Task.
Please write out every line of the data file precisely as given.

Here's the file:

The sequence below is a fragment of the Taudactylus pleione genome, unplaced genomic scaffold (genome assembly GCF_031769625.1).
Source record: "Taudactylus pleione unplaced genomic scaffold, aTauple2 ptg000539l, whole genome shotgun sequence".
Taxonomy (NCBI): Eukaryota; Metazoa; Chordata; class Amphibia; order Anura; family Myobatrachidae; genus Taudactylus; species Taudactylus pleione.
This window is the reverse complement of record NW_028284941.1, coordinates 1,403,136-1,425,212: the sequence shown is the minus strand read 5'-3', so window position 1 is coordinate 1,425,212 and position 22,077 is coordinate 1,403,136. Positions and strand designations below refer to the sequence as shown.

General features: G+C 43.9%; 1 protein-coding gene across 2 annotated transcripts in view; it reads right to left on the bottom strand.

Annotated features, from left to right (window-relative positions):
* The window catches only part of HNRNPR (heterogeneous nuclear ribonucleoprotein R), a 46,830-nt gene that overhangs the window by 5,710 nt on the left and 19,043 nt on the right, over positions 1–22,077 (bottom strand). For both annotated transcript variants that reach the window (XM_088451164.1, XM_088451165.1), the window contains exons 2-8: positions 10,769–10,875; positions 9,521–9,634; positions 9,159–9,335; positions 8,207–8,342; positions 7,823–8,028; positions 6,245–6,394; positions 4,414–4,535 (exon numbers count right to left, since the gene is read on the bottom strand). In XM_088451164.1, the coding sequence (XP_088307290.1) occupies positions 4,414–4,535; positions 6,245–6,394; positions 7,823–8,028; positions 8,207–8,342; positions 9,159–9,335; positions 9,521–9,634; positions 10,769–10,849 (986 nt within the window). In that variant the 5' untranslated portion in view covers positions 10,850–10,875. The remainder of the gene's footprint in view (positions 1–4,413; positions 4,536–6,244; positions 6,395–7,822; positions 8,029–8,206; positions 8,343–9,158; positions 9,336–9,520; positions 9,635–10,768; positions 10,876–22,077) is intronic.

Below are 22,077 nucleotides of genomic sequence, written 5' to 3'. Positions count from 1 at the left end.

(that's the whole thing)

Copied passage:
The sequence below is a fragment of the Taudactylus pleione genome, unplaced genomic scaffold (genome assembly GCF_031769625.1).
Source record: "Taudactylus pleione unplaced genomic scaffold, aTauple2 ptg000539l, whole genome shotgun sequence".
Taxonomy (NCBI): Eukaryota; Metazoa; Chordata; class Amphibia; order Anura; family Myobatrachidae; genus Taudactylus; species Taudactylus pleione.
This window is the reverse complement of record NW_028284941.1, coordinates 1,403,136-1,425,212: the sequence shown is the minus strand read 5'-3', so window position 1 is coordinate 1,425,212 and position 22,077 is coordinate 1,403,136. Positions and strand designations below refer to the sequence as shown.

General features: G+C 43.9%; 1 protein-coding gene across 2 annotated transcripts in view; it reads right to left on the bottom strand.

Annotated features, from left to right (window-relative positions):
* The window catches only part of HNRNPR (heterogeneous nuclear ribonucleoprotein R), a 46,830-nt gene that overhangs the window by 5,710 nt on the left and 19,043 nt on the right, over positions 1–22,077 (bottom strand). For both annotated transcript variants that reach the window (XM_088451164.1, XM_088451165.1), the window contains exons 2-8: positions 10,769–10,875; positions 9,521–9,634; positions 9,159–9,335; positions 8,207–8,342; positions 7,823–8,028; positions 6,245–6,394; positions 4,414–4,535 (exon numbers count right to left, since the gene is read on the bottom strand). In XM_088451164.1, the coding sequence (XP_088307290.1) occupies positions 4,414–4,535; positions 6,245–6,394; positions 7,823–8,028; positions 8,207–8,342; positions 9,159–9,335; positions 9,521–9,634; positions 10,769–10,849 (986 nt within the window). In that variant the 5' untranslated portion in view covers positions 10,850–10,875. The remainder of the gene's footprint in view (positions 1–4,413; positions 4,536–6,244; positions 6,395–7,822; positions 8,029–8,206; positions 8,343–9,158; positions 9,336–9,520; positions 9,635–10,768; positions 10,876–22,077) is intronic.

Below are 22,077 nucleotides of genomic sequence, written 5' to 3'. Positions count from 1 at the left end.